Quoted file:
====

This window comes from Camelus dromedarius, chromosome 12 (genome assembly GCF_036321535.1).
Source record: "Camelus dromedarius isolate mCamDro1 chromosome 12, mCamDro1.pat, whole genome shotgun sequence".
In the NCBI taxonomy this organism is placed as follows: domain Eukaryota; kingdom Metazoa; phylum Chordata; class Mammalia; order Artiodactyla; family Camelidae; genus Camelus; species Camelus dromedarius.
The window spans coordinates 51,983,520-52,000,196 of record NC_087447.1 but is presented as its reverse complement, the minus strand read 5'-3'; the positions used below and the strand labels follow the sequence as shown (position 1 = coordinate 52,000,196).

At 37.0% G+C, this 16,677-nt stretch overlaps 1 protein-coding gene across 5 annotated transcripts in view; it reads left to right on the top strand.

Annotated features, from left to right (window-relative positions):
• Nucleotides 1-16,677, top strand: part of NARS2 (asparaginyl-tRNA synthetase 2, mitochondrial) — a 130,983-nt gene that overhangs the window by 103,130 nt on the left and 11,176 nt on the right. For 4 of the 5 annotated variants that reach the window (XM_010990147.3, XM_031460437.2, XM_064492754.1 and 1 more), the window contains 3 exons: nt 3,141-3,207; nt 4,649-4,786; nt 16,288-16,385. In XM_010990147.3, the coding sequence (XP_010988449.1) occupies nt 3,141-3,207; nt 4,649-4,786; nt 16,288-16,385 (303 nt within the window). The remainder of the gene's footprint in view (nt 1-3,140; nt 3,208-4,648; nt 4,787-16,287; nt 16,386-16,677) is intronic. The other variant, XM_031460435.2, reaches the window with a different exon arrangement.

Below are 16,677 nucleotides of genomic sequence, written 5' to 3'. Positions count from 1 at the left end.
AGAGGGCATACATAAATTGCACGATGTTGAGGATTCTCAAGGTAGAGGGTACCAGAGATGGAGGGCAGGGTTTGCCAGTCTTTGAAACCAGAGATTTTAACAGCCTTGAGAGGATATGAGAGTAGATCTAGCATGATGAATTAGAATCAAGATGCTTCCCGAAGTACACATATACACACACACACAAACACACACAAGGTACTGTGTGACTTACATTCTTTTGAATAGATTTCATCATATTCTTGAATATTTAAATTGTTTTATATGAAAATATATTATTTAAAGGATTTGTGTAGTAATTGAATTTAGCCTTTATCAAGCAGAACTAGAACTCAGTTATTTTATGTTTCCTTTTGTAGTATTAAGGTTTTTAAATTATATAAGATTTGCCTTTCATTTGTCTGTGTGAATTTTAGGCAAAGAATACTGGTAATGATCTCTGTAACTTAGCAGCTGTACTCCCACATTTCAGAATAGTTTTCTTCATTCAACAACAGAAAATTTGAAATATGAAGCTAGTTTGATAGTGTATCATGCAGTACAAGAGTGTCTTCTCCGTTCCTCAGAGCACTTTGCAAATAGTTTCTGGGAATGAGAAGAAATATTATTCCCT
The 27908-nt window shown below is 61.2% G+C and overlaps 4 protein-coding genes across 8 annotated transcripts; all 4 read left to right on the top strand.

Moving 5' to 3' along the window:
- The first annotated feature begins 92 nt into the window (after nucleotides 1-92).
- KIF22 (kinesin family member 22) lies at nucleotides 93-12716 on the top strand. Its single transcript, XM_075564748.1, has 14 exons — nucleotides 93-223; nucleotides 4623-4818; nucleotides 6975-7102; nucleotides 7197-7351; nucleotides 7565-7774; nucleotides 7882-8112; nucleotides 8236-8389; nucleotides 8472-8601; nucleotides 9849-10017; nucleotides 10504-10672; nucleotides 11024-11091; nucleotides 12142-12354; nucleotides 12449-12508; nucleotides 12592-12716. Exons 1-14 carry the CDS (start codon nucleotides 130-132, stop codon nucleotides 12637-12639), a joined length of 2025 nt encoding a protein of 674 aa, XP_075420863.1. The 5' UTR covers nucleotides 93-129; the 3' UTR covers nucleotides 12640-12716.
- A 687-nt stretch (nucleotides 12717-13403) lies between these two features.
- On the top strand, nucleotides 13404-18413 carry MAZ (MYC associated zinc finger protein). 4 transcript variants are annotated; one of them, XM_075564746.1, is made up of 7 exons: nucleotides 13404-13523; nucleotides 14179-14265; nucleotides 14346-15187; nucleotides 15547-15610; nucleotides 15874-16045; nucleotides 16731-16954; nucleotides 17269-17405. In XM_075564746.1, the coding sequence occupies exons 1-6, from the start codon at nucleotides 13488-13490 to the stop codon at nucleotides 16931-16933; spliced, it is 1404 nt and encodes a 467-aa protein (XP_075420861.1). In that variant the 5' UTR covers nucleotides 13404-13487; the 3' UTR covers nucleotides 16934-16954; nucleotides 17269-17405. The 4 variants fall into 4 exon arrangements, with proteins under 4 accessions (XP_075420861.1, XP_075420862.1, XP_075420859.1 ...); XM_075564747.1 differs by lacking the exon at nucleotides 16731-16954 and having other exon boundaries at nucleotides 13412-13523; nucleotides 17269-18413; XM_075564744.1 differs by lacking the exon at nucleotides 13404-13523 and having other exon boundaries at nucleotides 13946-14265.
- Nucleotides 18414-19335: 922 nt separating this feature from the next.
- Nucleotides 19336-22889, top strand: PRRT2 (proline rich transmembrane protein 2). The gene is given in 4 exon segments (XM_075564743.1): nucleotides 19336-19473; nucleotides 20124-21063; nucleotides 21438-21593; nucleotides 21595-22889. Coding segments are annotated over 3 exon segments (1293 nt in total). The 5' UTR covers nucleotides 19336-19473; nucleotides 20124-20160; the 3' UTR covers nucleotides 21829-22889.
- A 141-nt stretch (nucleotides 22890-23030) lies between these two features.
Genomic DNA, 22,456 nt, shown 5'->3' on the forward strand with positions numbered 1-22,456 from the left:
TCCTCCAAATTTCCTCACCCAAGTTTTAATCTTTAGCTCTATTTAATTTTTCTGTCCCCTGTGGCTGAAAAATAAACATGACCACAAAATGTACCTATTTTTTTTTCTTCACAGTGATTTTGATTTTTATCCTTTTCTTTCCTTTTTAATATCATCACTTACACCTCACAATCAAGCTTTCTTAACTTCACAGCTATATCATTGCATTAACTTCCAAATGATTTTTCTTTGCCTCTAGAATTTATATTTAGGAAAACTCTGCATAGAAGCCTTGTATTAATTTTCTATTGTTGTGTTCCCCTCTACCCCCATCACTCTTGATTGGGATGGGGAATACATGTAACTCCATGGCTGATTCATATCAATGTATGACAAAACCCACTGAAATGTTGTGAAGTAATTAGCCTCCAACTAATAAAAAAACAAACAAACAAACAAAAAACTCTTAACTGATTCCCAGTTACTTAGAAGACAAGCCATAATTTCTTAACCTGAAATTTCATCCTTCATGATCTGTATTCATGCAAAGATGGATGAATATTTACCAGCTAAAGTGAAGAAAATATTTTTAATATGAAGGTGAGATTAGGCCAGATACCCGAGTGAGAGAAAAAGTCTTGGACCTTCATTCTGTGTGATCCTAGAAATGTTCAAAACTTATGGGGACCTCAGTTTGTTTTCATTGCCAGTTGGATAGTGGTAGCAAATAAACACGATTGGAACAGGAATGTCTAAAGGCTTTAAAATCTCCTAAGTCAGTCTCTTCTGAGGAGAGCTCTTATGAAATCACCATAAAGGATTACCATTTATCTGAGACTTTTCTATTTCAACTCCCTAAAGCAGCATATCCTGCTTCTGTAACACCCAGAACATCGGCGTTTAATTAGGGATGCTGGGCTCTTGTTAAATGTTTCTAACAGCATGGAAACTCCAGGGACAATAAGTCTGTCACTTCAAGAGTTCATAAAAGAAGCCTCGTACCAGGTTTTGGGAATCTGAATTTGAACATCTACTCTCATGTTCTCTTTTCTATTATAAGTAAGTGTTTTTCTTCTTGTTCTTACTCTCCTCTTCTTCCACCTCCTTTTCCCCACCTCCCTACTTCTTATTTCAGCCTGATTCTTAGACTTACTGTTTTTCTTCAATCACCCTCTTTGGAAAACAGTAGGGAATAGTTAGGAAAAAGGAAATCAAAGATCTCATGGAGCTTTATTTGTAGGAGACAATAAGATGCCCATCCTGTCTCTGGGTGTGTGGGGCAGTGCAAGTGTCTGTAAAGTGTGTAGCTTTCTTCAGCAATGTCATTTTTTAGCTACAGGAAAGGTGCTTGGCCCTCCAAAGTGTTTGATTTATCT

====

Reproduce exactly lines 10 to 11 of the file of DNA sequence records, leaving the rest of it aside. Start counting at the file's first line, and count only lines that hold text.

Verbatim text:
The 27908-nt window shown below is 61.2% G+C and overlaps 4 protein-coding genes across 8 annotated transcripts; all 4 read left to right on the top strand.

Moving 5' to 3' along the window: